Distracted Driving and OSHA

Although there is no specific standard generally covering distracted driving, OSHA has made clear that the general duty clause may apply. Indeed, OSHA has stated that more workers are killed each year in motor vehicle crashes than any other cause. However, despite this finding, many businesses do not have formal distracted driving policies. 

Recognizing this issue, in 2006, OSHA, the National Highway Traffic Safety Administration (NHTSA) and the Network of Employers for Traffic Safety (NETS) published a 32-page document called, “Guidelines for Employers to Reduce Motor Vehicle Crashes” (“Guidelines”) which offered information to help employers design an effective driver safety program. The guidelines feature a ten-step process outlining what an employer can do to improve traffic safety performance and minimize the risk of motor vehicle crashes. The Guidelines discuss many sources of distracted driving including alcohol and drug-impaired driving, fatigued driving, and aggressive driving. Not surprisingly, OSHA has also published additional information highlighting the danger of texting and driving.


OSHA opines that employers should prohibit texting while driving, establish work procedures and rules that do not make it necessary for employees to text while driving in order to carry out their duties, incorporate safe communications practices into employee orientation and training and eliminate financial and other incentive systems that encourage workers to text while driving.

The Guidelines and other related materials provide useful information to employers to combat distracted driving. However, to better protect employees from the hazards of distracted driving, a policy may want to cover more than just texting or emailing. For example, an employer should consider whether it wants to prohibit the use of both handheld and hands-free devices while operating any vehicle for business purpose (whether owned by the business or not). As with any work rule, employers should also provide applicable training on the policy during orientation and refresher training, when necessary and take required disciplinary action to enforce the policy, when appropriate.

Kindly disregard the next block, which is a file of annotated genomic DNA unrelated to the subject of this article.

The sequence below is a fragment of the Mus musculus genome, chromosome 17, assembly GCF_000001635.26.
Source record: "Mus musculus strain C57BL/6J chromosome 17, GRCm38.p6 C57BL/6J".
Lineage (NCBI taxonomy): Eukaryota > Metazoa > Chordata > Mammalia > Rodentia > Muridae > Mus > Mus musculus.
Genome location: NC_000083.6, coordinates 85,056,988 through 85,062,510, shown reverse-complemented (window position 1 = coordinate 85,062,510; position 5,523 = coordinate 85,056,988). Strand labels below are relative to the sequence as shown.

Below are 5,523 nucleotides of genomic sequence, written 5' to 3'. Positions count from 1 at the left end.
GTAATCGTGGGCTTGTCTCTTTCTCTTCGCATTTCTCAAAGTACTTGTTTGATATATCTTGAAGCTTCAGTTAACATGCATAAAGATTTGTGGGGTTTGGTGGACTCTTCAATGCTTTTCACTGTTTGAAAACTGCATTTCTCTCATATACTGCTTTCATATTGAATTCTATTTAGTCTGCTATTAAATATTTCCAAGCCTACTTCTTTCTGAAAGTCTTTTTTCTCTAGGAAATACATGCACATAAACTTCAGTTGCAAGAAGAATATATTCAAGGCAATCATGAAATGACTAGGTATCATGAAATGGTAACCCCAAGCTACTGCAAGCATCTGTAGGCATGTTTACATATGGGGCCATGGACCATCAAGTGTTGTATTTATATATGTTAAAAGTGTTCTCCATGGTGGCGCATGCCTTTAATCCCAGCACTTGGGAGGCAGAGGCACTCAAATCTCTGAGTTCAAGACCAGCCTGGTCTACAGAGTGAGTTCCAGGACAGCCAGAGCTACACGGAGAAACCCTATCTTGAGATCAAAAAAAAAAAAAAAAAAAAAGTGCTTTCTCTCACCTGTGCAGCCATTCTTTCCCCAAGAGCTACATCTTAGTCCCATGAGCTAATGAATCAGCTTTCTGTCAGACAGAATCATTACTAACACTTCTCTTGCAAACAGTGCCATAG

Today’s world also presents additional challenges employers should consider when adopting a distracted driving policy that did not exist when the Guidelines were published or at least not to the extent they do now. Now, most vehicles permit syncing of a phone or other electronic device via Wi-Fi so that an individual can dial and/or read/receive texts/emails by voice and thus be hands-free while doing so. Although such hands-free use of a cell phone may be legally permissible, the question remains whether it is a practice that an employer should condone. The reality is that such use of a phone still constitutes distracted driving.  This issue may be of greater concern for less experienced drivers. In fact, OSHA has confirmed that people under the age of 20 are involved in more fatal crashes due to distractions than any other age group. Although it seems unlikely that OSHA would cite an employer, subject to aggravating facts, for permitting hands-free use of a cell phone while driving, the ultimate concern is minimizing motor vehicle accidents. Prudence would suggest the businesses should ensure that work, e.g., participating on a conference call need not be done while driving even if hands-free.

In addition, as more “autonomous” cars enter the marketplace, employees may be more tempted to engage in distracted driving habits such as texting, emailing or taking conference calls from vehicles equipped with such features. OSHA has not yet issued any guidance on how employers should address hazards posed by autonomous cars but businesses might consider proactively addressing this issue in their distracted driving policies.

In September 2017, the U.S. Department of Transportation and the NHTSA released guidance for Automated Driving Systems, which provides some information related to certain safety issues posed by autonomous vehicles. It can be accessed at:


There is little doubt that as technology continues to evolve with both electronic devices and vehicles, employers may need to revisit their distracted driving policies occasionally or at least until the day when humans will no longer need to actually drive.

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